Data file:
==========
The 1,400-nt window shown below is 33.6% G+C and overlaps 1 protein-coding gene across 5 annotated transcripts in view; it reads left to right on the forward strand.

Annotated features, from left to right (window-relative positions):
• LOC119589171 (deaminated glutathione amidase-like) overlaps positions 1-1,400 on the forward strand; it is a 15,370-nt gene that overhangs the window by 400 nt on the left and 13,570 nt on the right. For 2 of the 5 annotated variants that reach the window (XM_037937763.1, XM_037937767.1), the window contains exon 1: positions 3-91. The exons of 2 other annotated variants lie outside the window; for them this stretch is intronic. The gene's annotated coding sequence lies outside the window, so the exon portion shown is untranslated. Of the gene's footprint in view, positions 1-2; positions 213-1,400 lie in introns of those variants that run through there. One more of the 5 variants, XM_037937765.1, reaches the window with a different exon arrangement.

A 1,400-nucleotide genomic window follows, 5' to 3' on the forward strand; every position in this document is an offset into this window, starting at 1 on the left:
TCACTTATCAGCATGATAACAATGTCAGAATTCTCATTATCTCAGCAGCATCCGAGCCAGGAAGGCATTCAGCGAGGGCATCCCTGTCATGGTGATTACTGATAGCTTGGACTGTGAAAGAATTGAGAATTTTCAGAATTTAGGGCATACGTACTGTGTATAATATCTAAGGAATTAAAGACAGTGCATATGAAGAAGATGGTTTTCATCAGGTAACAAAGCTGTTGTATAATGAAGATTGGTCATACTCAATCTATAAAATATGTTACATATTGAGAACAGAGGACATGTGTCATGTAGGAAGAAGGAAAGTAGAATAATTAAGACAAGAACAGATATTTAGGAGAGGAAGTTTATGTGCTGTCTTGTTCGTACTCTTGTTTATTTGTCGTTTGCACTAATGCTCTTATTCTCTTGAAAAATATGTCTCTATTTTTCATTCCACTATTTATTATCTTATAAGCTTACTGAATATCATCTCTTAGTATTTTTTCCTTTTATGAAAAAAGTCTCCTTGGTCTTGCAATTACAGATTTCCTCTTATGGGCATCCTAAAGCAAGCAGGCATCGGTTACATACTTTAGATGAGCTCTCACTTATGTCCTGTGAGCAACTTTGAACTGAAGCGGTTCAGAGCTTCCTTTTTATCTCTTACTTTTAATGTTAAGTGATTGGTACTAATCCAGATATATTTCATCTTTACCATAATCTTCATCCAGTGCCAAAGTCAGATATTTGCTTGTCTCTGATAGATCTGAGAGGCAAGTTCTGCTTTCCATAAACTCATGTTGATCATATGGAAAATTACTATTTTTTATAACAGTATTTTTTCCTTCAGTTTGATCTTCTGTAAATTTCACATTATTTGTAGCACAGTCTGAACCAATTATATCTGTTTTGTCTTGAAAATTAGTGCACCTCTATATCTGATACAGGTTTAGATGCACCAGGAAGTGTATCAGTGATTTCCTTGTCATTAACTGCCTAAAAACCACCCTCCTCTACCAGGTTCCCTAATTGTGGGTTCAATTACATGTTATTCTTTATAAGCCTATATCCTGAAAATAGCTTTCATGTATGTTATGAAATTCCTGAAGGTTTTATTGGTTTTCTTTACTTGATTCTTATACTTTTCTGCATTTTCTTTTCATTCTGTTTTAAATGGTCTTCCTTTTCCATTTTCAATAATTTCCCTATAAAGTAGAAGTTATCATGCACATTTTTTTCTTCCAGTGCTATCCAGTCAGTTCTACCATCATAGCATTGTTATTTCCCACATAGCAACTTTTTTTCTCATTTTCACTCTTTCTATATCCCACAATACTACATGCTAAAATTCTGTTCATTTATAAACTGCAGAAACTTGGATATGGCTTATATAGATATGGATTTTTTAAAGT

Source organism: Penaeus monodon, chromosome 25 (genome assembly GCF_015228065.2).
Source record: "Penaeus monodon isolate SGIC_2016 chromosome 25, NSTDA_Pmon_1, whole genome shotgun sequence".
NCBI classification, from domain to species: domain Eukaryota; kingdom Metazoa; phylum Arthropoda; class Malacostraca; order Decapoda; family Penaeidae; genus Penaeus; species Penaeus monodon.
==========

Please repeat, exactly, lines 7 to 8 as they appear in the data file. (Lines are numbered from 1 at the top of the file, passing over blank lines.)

Source record: "Penaeus monodon isolate SGIC_2016 chromosome 25, NSTDA_Pmon_1, whole genome shotgun sequence".
NCBI classification, from domain to species: domain Eukaryota; kingdom Metazoa; phylum Arthropoda; class Malacostraca; order Decapoda; family Penaeidae; genus Penaeus; species Penaeus monodon.